Hippocampal slices at 400 μm thickness were further immersed in the fixative (4% paraformaldehyde in PBS) for 30 min at room temperature and then sectioned at 35 μm thickness by using a vibratome. Sections were then processed for immunohistochemistry as described in Hongpaisan et al., J Neurosci., 2004, 24:10878-10887. Tissue sections were incubated free-floating with primary antibodies against spinophilin (polyclonal IgG; 1:100; Upstate/Millipore), synaptophysin (monoclonal IgG; 1:2,000; Chemicon/Millipore), and/or HuC/D (monoclonal IgG; 1:100; Molecular Probes) at room temperature overnight. For a polyclonal antibody, tissue sections were incubated with Alexa Fluor 568 goat anti-rabbit IgG (1:200; Molecular Probes) for 3 h at room temperature. For monoclonal antibodies, sections were treated with a biotinylated secondary antibody (1:20; Vector Laboratories) for 3 h at room temperature and then with streptavidin conjugated with Alexa Fluor 488 (1:100; Molecular Probes) for 3 h at room temperature. Sections were mounted with VECTASHIELD mounting medium with DAPI to counterstain nuclei (Vector Laboratories) and imaged with the confocal microscope (512 pixels×512 pixels).
 All data were quantified by using the ImageJ program. The appearance of spinophilin and synaptophysin profiles in a 63-μm×63-μm image taken from the superficial part of the stratum radiatum were analyzed with the photographic negative after background subtraction. The total number of spinophilin and synaptophysin granules were then counted by using ImageJ. Synaptophysin intensity was defined in the whole area of a 63-μm×63-μm image. HuC/D immunostaining was quantified by measuring fluorescence intensity in the proximal dendrite portion of each individual CA1 pyramidal neuron. The naive control data were set at 100%, and all other experiment data were defined as the percentage of their control.
 Statistical Analysis.
 All graphic data are shown as means±SEM. All behavioral training and confocal data from confocal images were first statistically analyzed by single factor ANOVA. Behavioral data with a significant overall difference among the groups as demonstrated with ANOVA were then further analyzed for between-group differences (e.g., maze vs. maze and bryostatin) with single factor ANOVA.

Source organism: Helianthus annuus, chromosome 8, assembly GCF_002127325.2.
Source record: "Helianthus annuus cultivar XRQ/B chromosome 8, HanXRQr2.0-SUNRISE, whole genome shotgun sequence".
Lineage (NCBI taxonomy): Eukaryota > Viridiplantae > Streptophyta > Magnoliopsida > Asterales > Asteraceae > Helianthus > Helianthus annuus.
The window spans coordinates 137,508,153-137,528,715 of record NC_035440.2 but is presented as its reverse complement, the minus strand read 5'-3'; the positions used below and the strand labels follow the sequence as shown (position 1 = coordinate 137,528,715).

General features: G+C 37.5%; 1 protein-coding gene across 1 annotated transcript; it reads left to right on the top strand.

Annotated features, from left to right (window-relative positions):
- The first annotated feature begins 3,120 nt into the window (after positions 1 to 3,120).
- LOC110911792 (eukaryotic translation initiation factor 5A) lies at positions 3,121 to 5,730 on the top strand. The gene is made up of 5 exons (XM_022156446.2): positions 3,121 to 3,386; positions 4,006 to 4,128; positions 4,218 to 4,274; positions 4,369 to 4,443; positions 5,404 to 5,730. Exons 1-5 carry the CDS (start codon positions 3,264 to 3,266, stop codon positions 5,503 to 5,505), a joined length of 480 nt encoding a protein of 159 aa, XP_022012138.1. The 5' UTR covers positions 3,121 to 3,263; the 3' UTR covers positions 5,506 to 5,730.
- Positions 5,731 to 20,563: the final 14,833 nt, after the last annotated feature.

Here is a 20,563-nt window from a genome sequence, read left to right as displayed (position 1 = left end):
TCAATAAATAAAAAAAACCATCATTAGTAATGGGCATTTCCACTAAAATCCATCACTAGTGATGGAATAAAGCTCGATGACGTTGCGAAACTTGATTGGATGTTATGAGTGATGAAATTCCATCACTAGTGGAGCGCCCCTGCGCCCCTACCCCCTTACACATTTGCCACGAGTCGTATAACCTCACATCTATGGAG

As shown in FIG. 3, bryostatin-1 treatment of aged rats increased the presence of the synaptic vessicle glycoprotein, synaptophysin, indicating an increase in the number of synapses.
Bryostatin Prevents Dendritic Spine Loss and Restores Normal Dendritic Spine Morphology in Fragile X Mice
 FMR1 (FVB.129P2-Fmrl.sup.tmlCgr/J) and control (FVB.129P2-Pde6b+Tyrc-ch/AntJ) mice were treated with bryostatin-1 as described in Example 1. The mice were then sacrificed and hippocampal sections were removed and treated as described in Example 2.
 FIG. 4 shows results of dendritic spine formation in FMR1 mice treated with or without bryostatin. Fragile X transgenic mice showed a loss of dendritic spines, which had been replaced with filopodia. Treatment with bryostatin restored the number and density of dendritic mushroom spines to wild-type levels.
 Fragile X transgenic mice also showed lower numbers of mushroom-shaped and total dendritic spines than wild-type control mice (FIG. 5). This indicates a loss of memory-dependent formation of mushroom-shaped dendritic spines in Fragile X transgenic mice compared to control mice. Treatment with bryostatin prevented the loss of memory-dependent formation of mushroom-shaped and total dendritic spines in Fragile X transgenic mice (FIG. 5).
 The hippocampal CA1 neurons from Fragile X transgenic mice had a significantly higher number of filopodia compared with wild-type control mice (FIG. 6). This indicates that filopodia, which do not contain synapses, are unable to differentiate into dendritic spines and form synapses in Fragile X mice. Treatment with bryostatin improved the transformation of filopodia to dendritic spines and supported synaptogenesis in Fragile X transgenic mice (FIG. 6).